Lower back pains, moderate-to-“I’m dying” cramps, bloating, depression, negative thinking and mood, and every other God-awful symptom associated with menstruation are all symptoms us ladies would love to avoid — or at least lessen every month.
While search engines will give you millions of home remedies, recommendations, and methods of pain relief, if you have been considering taking on the practice of yoga for any reason, I’m here to tell you that the positive benefits don’t end at mindfulness, flexibility, muscle tone, and cardio-pulmonary health — yoga has been shown to make your periods less painful and it even eases PMS symptoms.
An analysis published in the Journal of Alternative and Complementary Medicine stated that yoga can be considered a number of different practices according to different practitioners: meditation, breathing exercises, and the hundreds to thousands of different physical yoga styles can be quite different.
The range of symptoms that women experience before and during menstruation are just as different and numerous in variation. There have been studies that have looked at period pains, stress, water retention, cognitive functioning, general sense of well-being, moods, and all of the above together.
Getting to the central issue, Lina Sparrowe, co-author of Yoga for a Healthy Menstrual Cycle, has stated that the benefits of most types of yoga are both mental and physical. Practicing asanas (the physical poses in yoga) releases endorphins that boost your mood, increases the blood flow to the organs, and relaxes your mind and body. The same goes for working out on a treadmill or elliptical, but if you’re like most women and don’t want to try and run on high-impact machines during your period (because of the fatigue, the pain, cramps, and other reasons), yoga is a low-impact way of keeping your breath and focusing on releasing those endorphins and stretching your body out, breathing easy, and being mindful without killing yourself in a gym.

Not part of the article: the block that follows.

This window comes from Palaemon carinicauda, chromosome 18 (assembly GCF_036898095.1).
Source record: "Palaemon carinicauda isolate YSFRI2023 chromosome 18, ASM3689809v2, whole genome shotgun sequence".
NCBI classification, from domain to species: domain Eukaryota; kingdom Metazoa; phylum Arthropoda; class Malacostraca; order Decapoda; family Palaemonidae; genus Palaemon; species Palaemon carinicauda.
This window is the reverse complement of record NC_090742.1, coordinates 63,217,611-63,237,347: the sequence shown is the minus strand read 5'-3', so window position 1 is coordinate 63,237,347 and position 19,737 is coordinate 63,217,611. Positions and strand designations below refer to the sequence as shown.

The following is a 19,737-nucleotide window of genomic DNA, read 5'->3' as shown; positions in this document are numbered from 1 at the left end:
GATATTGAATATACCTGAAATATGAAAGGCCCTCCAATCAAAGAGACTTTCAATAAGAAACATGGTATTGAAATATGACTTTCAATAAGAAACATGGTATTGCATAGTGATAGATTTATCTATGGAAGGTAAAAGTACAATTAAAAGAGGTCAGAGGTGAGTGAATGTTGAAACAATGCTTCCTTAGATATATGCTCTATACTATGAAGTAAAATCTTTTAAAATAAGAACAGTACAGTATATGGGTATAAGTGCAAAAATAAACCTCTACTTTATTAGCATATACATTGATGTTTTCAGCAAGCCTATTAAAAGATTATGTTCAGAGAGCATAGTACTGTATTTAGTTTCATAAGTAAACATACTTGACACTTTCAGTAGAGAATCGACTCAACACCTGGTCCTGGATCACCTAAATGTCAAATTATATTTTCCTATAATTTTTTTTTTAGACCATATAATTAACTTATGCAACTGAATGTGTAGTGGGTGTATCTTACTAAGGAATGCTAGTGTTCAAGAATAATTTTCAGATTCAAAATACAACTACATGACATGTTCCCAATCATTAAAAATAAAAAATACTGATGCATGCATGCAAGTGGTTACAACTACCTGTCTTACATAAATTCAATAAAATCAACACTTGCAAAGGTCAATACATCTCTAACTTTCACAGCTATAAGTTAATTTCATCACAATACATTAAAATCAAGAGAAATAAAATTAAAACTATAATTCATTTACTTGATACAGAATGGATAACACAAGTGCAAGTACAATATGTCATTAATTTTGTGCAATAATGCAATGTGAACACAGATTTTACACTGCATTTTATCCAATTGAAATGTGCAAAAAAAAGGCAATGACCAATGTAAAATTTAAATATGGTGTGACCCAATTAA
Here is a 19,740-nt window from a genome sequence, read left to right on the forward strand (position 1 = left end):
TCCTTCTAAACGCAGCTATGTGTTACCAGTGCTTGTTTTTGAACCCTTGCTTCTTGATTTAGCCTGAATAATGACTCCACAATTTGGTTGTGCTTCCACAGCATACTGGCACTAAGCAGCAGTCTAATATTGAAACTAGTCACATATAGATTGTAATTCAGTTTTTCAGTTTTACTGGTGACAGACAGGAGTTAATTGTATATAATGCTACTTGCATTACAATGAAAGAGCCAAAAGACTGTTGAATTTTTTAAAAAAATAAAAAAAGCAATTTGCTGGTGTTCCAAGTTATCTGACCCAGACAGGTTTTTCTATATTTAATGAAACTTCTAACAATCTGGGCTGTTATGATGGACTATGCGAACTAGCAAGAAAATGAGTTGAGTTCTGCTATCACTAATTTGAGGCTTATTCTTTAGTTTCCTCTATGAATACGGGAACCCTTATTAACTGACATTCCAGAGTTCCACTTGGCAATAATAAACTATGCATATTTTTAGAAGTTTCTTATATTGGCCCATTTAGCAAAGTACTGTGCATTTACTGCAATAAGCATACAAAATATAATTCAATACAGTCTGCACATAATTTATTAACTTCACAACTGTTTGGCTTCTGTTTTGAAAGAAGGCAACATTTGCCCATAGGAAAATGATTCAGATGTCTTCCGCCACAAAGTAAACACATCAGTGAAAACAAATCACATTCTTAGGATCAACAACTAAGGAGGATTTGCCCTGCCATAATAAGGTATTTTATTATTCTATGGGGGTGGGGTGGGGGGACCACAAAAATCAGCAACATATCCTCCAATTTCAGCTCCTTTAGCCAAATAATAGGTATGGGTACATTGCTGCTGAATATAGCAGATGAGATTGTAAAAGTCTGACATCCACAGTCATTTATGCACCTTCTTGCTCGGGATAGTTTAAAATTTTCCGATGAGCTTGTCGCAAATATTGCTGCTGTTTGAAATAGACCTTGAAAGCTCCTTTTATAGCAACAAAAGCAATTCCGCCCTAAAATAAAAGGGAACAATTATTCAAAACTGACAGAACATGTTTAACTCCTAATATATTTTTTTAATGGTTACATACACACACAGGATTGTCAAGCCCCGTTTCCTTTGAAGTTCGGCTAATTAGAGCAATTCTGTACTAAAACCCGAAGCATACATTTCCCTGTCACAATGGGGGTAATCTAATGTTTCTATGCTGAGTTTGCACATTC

While it has been shown that yoga can really help with PMS symptoms and period pains, the technical conclusion from the Journal of Alternative and Complementary Medicine is that “While all studies reported some positive effect of yoga on menstrual distress, as reported by participants and as found by assessing physiological correlates of menstrual distress, the external validity of the studies is limited by the frequency of the interventions used, with daily practice under instruction being an unrealistic expectation of most working-age women.”
Basically, the studies analyzed showed a significant improvement of menstrual-related issues when women practiced a variety of yoga types, but it is hard to pinpoint which type of yoga is better or why that may be so.
One of the studies in the Journal compared two different yoga techniques and another study compared yoga to a different type of exercise altogether — it could be that yoga improves the underlying physical causes of menstrual distress or that it improves the mind’s ability to cope with the symptoms. This part is still unclear.
However, the good news is that studies and thousands of years of real-world practice by women has pointed out the value of using yoga as a way of improving your health and potentially minimizing the physical, emotional, and mental effects of menstruation.
For now, science can’t say whether it helps or hurts, but based on real yogis around the world, it looks like a green light for those willing to give it a try.